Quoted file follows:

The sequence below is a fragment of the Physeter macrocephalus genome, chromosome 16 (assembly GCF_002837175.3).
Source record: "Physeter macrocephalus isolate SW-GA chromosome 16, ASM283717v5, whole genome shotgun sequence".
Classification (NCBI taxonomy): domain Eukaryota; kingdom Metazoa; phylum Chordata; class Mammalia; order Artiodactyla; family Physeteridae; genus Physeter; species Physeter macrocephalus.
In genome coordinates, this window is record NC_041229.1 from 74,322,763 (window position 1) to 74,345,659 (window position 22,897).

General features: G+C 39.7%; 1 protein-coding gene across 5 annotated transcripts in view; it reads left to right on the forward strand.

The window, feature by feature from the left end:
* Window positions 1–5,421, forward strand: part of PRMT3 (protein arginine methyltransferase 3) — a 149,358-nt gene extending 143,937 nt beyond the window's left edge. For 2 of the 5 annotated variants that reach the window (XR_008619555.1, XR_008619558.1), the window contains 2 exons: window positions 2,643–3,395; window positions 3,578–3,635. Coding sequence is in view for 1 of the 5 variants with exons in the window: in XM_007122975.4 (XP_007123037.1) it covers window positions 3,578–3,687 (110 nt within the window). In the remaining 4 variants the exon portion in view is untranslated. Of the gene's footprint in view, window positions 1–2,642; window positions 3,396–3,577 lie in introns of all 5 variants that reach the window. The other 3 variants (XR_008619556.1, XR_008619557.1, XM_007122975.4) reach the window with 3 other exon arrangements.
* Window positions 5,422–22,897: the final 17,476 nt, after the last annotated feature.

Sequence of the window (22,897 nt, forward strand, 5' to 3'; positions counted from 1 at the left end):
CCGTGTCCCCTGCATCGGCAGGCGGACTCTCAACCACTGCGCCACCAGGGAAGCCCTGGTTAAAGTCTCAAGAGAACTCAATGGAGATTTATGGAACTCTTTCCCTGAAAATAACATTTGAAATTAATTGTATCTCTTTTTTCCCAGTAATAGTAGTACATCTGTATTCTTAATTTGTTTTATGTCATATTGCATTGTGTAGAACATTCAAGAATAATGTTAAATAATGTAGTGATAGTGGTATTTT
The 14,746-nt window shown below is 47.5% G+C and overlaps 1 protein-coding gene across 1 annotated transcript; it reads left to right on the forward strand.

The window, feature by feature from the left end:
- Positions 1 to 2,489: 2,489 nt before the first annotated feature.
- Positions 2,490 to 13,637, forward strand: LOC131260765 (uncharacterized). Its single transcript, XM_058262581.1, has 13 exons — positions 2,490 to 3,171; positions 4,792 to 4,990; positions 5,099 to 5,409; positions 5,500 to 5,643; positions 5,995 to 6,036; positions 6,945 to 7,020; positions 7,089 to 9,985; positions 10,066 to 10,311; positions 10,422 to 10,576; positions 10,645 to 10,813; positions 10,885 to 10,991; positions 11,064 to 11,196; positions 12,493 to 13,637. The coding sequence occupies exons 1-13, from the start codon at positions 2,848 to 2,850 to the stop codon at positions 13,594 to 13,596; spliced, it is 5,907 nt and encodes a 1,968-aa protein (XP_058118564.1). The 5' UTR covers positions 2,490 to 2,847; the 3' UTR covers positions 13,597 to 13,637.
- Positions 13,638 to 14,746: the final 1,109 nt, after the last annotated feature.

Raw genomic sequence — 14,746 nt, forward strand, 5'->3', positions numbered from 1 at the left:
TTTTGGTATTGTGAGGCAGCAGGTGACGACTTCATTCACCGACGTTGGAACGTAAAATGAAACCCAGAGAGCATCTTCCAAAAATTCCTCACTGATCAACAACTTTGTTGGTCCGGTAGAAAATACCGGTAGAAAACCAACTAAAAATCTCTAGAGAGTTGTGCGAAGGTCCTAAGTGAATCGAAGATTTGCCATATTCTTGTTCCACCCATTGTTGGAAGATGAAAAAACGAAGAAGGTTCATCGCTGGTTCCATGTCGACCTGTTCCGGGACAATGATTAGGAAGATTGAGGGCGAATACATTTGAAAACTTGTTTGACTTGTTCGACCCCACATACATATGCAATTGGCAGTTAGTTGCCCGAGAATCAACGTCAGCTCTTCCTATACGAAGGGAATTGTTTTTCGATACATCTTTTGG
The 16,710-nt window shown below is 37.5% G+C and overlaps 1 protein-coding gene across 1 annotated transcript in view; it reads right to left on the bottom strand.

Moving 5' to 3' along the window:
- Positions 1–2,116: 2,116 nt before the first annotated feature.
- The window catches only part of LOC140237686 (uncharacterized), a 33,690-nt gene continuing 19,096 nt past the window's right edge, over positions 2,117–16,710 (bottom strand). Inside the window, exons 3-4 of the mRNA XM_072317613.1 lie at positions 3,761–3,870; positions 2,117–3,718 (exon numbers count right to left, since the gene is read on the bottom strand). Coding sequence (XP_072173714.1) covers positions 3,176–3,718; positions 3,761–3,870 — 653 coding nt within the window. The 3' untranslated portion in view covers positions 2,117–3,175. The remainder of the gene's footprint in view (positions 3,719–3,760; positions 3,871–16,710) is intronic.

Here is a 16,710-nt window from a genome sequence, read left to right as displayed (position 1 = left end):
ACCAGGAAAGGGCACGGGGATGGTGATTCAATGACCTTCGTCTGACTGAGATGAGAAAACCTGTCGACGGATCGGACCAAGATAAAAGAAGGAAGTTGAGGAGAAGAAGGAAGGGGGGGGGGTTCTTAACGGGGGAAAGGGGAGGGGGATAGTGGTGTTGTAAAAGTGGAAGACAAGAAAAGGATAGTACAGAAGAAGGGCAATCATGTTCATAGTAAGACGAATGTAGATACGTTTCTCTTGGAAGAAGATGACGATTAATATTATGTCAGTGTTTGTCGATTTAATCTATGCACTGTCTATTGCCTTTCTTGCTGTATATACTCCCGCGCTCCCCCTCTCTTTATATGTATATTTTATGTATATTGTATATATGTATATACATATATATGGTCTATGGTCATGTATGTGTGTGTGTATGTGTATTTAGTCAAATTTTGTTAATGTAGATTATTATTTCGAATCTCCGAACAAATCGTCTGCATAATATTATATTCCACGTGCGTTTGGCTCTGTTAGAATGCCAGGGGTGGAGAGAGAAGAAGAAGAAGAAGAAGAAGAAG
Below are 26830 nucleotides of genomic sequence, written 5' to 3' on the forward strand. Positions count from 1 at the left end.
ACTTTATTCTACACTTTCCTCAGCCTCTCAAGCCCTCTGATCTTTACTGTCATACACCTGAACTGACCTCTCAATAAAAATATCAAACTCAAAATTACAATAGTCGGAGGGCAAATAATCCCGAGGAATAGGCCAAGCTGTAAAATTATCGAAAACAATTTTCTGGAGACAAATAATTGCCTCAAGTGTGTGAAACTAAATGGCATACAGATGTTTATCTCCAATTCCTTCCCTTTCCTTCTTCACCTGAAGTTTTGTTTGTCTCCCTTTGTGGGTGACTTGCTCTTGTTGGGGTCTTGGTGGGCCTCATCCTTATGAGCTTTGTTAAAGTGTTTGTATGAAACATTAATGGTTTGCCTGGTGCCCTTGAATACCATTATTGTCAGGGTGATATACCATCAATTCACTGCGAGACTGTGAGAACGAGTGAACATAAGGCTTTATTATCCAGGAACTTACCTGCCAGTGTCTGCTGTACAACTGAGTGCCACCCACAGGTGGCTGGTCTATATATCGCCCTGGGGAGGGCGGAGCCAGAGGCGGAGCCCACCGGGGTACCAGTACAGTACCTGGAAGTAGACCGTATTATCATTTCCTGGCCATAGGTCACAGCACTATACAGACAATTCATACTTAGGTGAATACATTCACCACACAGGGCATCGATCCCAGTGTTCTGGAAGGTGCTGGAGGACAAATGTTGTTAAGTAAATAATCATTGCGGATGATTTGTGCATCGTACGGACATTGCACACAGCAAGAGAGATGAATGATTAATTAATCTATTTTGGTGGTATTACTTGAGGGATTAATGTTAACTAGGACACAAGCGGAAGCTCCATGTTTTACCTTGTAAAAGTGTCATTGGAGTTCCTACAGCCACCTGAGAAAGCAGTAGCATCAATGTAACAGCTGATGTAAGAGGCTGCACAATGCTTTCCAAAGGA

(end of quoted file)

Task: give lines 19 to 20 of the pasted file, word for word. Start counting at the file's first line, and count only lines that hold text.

Moving 5' to 3' along the window:
- Positions 1–2,116: 2,116 nt before the first annotated feature.